The merchants were silent, their shops closed. A hush had fallen on the Jamiyat Shurta market. Earlier that morning, three bakers had been slain, shot silently as they prepared khubz, the popular pancake-like bread.
A few hours later, two gunmen crept up on a fishmonger at another market nearby, felling him with bullets before disappearing into the crowd.
Around the corner, assailants had gunned down a bicycle dealer and a university teacher in separate attacks earlier this week.
All the victims were Shiites living or working in Baghdad’s Dora neighborhood.
On the streets of the capital, posters proclaim: “The constitution: Unity is from it, and hope is in it.”
But, as Iraqis prepare to vote on a new constitution Oct. 15, hope and unity are in short supply, with gunmen redrawing the map of this age-old city in blood.
An apparent campaign of sectarian killings is deepening the chasm between the country’s Shiite majority and Sunni Arab minority.
A wave of bombings in the last two days has killed at least 111 people in predominantly Shiite areas. On Friday, a car bomb exploded near a vegetable market in Hillah, south of Baghdad, killing at least eight people and wounding 41, police said.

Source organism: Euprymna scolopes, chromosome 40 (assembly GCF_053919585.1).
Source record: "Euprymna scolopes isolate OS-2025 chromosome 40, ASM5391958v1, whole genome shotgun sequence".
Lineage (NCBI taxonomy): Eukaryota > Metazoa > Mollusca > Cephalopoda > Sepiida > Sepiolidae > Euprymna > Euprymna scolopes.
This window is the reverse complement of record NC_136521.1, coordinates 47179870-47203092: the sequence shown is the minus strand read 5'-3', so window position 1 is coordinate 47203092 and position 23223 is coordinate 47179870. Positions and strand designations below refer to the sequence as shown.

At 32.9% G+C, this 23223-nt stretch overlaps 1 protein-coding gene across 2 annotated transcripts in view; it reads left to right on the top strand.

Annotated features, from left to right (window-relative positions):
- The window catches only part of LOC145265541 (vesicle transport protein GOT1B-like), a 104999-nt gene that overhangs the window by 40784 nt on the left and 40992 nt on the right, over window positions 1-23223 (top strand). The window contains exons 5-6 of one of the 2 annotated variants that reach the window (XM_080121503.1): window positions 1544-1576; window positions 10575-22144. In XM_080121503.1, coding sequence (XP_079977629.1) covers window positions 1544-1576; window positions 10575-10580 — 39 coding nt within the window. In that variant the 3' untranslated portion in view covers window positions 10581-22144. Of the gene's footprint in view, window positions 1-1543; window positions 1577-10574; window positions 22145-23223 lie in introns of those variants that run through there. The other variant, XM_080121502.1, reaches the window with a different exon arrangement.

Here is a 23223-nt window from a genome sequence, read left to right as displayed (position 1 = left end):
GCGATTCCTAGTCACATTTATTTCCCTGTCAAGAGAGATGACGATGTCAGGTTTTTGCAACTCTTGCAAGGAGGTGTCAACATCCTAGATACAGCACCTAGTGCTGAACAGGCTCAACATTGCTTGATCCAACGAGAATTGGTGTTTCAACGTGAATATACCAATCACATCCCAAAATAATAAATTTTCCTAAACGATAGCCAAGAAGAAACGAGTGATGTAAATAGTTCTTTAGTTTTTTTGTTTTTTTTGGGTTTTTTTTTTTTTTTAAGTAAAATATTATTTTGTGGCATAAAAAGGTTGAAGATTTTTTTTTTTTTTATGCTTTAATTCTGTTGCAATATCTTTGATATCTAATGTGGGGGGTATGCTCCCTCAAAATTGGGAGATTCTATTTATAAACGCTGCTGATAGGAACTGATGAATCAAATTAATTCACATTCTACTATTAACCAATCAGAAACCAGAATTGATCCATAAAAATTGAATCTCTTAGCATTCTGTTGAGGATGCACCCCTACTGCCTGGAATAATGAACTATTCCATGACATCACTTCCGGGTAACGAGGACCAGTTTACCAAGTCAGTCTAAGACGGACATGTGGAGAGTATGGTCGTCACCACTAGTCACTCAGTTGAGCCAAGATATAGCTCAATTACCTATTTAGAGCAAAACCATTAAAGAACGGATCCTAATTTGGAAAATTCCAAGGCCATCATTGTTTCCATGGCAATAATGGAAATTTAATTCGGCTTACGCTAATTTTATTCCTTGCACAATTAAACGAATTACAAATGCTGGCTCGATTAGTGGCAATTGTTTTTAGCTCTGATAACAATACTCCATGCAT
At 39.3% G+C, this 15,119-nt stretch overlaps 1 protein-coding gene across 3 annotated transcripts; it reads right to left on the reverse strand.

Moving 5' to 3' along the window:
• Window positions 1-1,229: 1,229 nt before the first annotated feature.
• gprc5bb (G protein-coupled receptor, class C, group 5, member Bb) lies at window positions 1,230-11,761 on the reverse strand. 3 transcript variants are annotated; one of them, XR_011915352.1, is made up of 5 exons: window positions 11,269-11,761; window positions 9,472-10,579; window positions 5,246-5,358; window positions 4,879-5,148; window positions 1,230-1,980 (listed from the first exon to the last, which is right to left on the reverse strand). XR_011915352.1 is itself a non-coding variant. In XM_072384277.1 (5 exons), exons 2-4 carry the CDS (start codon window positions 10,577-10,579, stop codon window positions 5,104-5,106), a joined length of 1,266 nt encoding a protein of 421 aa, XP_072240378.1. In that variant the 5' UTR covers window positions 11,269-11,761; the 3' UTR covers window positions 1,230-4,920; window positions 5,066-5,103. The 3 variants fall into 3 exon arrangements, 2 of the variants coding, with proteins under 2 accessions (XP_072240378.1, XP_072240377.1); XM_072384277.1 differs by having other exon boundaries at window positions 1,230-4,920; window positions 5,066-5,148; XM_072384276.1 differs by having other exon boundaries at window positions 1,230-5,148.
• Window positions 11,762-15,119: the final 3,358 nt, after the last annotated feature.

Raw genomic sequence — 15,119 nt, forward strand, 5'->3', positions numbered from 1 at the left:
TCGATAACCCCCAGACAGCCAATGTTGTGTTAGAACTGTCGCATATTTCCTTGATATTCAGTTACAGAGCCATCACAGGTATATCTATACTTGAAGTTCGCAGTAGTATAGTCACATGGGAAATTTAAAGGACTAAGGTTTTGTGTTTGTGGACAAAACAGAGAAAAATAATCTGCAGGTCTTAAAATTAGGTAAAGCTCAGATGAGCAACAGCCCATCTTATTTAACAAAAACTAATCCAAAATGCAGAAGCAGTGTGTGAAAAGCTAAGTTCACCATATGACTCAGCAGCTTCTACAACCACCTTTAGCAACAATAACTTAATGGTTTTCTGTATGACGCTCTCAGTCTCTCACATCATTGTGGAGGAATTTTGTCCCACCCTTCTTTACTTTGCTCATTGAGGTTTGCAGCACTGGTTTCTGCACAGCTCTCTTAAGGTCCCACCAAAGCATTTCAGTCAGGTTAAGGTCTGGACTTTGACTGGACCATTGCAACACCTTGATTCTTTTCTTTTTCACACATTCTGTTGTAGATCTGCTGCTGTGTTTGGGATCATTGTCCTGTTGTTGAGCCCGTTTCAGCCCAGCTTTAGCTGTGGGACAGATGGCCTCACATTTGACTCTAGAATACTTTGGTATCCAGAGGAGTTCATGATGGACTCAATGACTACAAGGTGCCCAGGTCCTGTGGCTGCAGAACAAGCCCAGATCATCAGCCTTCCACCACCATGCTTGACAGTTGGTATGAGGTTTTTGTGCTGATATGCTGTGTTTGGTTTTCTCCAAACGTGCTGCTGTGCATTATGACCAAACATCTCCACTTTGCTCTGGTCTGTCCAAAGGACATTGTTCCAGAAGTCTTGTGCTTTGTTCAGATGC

In Balad, where three coordinated bombings struck merchants and shoppers Thursday evening, doctors worked nonstop to save the wounded, who numbered in the hundreds; by Friday, the death toll from that attack had reached 103. The town was targeted because it was predominantly Shiite, many residents say.
But Sunni Arabs, too, are complaining of abuses, including torture and assassinations, alleging that rogue Iraqi security forces or impostors routinely abduct and execute Sunni men. In the last couple of months, bodies have turned up in the Tigris River, a garbage dump and, this week, near a rail yard.
On Friday, in the capital’s Umm Qura Mosque, Sheik Ahmed Abdel Ghafour called on Sunnis to defend themselves against suspicious Iraqi troops. “It’s better for the Iraqi to be killed in his house than tortured, killed and thrown in the streets,” he said.
In Baghdad, as in the rest of Iraq, sectarian lines are hardening and residents are being forced out of their neighborhoods.
On Monday, insurgents dragged five Shiite teachers and their driver into a classroom in the village of Muelha, 30 miles south of Baghdad, and shot them to death.
Tuesday night, men in police uniforms came for seven Sunnis in the Hurriya neighborhood. Police discovered their bodies the next day, dumped near a railway line in Shula, a northwestern Baghdad district. The men had been blindfolded, handcuffed and shot execution-style.
In Dora, which stretches over 30 square miles on the southern rim of the capital, a systematic campaign of intimidation has changed the fabric of this once-diverse neighborhood, authorities say.
Jasim Hasan, a 63-year-old blacksmith, said three Shiite shopkeepers in his corner of Dora recently packed up and left. “We hear of two to three assassinations every week,” said Hasan, who has noticed the constant rumble of trucks moving furniture out of the neighborhood.